Chicago– No one is saying that merchants must launch mobile commerce applications because it was a matter of life or death. But the overall message, at least at a June 12 session at the Internet Retailer Conference and Expo, was that m-commerce is something worth trying.
“You can launch a mobile channel, but don’t expect your entire audience to flock to it overnight,” said Vidya L. Drego, an analyst with Forrester Research.
Although that is what happened with Moosejaw Mountaineering, an outdoor merchant that skews to a younger audience than, say, American Eagle and L.L. Bean. And its mobile customers are very receptive to the channel, said Gary Wohlfeill, executive vice president of marketing at Moosejaw.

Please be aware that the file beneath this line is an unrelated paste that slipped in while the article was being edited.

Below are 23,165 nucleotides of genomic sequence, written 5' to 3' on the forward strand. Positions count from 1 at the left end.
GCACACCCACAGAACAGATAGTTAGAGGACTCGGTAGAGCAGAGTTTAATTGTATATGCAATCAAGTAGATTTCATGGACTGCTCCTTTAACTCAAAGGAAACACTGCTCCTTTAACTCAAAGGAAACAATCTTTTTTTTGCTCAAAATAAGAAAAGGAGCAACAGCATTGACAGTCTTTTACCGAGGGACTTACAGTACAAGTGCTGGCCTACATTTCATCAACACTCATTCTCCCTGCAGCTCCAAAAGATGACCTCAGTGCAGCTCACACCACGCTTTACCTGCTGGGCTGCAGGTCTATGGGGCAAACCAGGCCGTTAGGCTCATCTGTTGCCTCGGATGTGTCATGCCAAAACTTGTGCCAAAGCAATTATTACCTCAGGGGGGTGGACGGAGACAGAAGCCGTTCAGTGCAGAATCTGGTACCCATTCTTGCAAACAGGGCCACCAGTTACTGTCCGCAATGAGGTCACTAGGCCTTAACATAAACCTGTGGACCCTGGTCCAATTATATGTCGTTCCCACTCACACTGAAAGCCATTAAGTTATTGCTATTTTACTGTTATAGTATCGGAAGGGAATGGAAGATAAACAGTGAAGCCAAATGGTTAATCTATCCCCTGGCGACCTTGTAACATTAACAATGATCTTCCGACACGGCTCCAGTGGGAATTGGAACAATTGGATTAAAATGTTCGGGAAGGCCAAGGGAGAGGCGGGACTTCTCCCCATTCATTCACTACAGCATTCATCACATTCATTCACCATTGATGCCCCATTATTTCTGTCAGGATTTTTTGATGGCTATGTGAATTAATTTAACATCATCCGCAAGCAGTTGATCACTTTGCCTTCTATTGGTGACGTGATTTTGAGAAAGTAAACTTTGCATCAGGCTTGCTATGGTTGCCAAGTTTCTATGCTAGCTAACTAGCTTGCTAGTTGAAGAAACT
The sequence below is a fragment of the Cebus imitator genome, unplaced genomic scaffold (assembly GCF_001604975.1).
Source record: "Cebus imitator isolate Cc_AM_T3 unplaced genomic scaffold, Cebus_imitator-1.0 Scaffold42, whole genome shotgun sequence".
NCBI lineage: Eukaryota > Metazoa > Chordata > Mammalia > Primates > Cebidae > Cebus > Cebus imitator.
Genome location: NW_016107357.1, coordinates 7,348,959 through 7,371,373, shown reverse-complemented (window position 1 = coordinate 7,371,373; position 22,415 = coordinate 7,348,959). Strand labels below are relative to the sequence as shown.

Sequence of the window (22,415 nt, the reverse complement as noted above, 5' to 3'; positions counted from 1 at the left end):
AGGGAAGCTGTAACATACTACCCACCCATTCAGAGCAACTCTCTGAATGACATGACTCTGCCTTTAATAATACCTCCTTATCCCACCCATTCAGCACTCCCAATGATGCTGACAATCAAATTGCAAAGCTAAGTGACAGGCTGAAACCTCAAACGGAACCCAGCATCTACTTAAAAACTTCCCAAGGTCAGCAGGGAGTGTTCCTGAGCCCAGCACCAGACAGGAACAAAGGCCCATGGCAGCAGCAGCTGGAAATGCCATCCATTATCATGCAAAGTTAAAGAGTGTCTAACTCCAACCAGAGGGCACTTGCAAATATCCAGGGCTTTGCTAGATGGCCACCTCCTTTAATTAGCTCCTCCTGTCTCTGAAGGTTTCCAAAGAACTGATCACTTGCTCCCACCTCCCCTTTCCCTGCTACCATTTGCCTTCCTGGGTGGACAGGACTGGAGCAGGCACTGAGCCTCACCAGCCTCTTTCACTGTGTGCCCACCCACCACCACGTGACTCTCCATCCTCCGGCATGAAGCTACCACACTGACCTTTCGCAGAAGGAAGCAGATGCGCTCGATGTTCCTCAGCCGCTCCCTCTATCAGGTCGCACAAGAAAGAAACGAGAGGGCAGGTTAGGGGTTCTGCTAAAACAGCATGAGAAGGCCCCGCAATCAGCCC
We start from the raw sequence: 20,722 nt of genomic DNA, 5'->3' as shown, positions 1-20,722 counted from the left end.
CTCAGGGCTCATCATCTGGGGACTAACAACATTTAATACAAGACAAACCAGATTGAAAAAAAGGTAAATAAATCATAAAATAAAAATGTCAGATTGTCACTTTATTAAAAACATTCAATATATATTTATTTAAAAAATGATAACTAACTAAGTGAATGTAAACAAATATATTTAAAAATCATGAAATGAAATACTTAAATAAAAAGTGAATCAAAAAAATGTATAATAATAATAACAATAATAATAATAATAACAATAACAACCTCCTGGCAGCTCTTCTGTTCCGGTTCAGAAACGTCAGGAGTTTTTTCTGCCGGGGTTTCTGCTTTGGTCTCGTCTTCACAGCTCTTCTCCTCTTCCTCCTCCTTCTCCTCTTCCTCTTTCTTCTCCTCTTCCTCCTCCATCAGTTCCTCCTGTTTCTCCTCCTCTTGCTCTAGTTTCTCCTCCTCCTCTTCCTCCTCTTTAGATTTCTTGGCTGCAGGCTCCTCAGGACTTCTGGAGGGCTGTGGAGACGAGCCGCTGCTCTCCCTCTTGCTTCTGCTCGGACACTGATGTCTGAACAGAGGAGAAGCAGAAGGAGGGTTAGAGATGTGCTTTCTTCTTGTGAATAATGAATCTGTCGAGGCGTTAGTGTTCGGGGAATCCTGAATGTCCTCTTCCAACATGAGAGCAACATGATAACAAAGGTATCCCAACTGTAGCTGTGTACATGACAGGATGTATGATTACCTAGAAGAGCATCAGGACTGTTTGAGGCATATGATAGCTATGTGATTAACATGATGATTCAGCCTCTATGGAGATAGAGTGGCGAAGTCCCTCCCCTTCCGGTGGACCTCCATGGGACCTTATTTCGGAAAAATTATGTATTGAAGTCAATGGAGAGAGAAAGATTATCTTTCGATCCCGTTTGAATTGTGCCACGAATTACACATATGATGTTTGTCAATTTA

Though it does allow customers to purchase – and use PayPal – on their smartphones, Moosejaw has also been able to foster loyalty through its text message program. It once sent a text to its customers telling them to reply back with a text that says “Wang City” and they would get 112 additional Moosejaw points: The response rate was 51%.
While Moosejaw’s young audience suggests a reason for its early adoption of the channel, 1-800-Flowers.com’s ultimate goal with mobile commerce was to generate a younger group of buyers, says its senior director of Web merchandising Vibhav Prasad. The average age of the 1-800-Flowers.com buyer is 43.
The floral gifts merchant, which launched 1800flowers.mobi about a year ago, had a hard time getting its mobile shop up and running with text-to-win campaigns and banner ads. But when it engaged in social networking–and allowed Facebook and MySpace users to send virtual flowers to their friends’ phones–1-800-Flowers.com was able to “speak” to a younger crowd.